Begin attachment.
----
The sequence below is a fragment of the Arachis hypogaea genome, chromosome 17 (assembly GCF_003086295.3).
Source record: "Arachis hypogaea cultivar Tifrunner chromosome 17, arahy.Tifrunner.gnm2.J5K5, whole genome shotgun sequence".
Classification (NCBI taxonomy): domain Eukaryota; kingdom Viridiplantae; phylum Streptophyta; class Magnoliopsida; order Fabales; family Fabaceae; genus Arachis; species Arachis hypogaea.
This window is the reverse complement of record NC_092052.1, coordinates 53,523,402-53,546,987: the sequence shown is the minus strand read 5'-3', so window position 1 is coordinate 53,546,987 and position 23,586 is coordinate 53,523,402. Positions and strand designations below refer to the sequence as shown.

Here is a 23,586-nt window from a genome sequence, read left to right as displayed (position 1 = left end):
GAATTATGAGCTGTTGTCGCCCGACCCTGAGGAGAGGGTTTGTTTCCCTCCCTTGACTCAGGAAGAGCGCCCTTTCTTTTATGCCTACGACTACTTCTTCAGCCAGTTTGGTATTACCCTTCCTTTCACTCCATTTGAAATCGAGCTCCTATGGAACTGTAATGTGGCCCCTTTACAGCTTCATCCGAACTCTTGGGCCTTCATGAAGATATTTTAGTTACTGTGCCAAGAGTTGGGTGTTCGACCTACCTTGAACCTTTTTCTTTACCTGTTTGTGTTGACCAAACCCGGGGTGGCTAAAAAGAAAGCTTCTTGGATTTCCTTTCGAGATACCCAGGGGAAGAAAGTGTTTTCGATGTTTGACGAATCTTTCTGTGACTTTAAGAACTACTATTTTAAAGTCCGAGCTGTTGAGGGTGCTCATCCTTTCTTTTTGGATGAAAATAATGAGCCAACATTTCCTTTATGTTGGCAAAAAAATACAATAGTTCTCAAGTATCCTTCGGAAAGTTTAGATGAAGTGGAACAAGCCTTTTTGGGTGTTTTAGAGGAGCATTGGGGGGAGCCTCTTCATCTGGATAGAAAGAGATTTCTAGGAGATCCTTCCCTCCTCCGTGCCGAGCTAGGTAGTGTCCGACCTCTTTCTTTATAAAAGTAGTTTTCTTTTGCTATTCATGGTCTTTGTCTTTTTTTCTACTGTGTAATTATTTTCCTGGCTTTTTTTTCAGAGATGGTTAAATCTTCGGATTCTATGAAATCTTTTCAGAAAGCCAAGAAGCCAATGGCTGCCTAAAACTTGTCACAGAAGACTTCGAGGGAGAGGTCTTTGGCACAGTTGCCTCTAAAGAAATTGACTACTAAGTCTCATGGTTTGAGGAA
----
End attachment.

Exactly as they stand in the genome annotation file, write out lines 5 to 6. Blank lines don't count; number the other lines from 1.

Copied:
Here is a 23,586-nt window from a genome sequence, read left to right as displayed (position 1 = left end):
GAATTATGAGCTGTTGTCGCCCGACCCTGAGGAGAGGGTTTGTTTCCCTCCCTTGACTCAGGAAGAGCGCCCTTTCTTTTATGCCTACGACTACTTCTTCAGCCAGTTTGGTATTACCCTTCCTTTCACTCCATTTGAAATCGAGCTCCTATGGAACTGTAATGTGGCCCCTTTACAGCTTCATCCGAACTCTTGGGCCTTCATGAAGATATTTTAGTTACTGTGCCAAGAGTTGGGTGTTCGACCTACCTTGAACCTTTTTCTTTACCTGTTTGTGTTGACCAAACCCGGGGTGGCTAAAAAGAAAGCTTCTTGGATTTCCTTTCGAGATACCCAGGGGAAGAAAGTGTTTTCGATGTTTGACGAATCTTTCTGTGACTTTAAGAACTACTATTTTAAAGTCCGAGCTGTTGAGGGTGCTCATCCTTTCTTTTTGGATGAAAATAATGAGCCAACATTTCCTTTATGTTGGCAAAAAAATACAATAGTTCTCAAGTATCCTTCGGAAAGTTTAGATGAAGTGGAACAAGCCTTTTTGGGTGTTTTAGAGGAGCATTGGGGGGAGCCTCTTCATCTGGATAGAAAGAGATTTCTAGGAGATCCTTCCCTCCTCCGTGCCGAGCTAGGTAGTGTCCGACCTCTTTCTTTATAAAAGTAGTTTTCTTTTGCTATTCATGGTCTTTGTCTTTTTTTCTACTGTGTAATTATTTTCCTGGCTTTTTTTTCAGAGATGGTTAAATCTTCGGATTCTATGAAATCTTTTCAGAAAGCCAAGAAGCCAATGGCTGCCTAAAACTTGTCACAGAAGACTTCGAGGGAGAGGTCTTTGGCACAGTTGCCTCTAAAGAAATTGACTACTAAGTCTCATGGTTTGAGGAA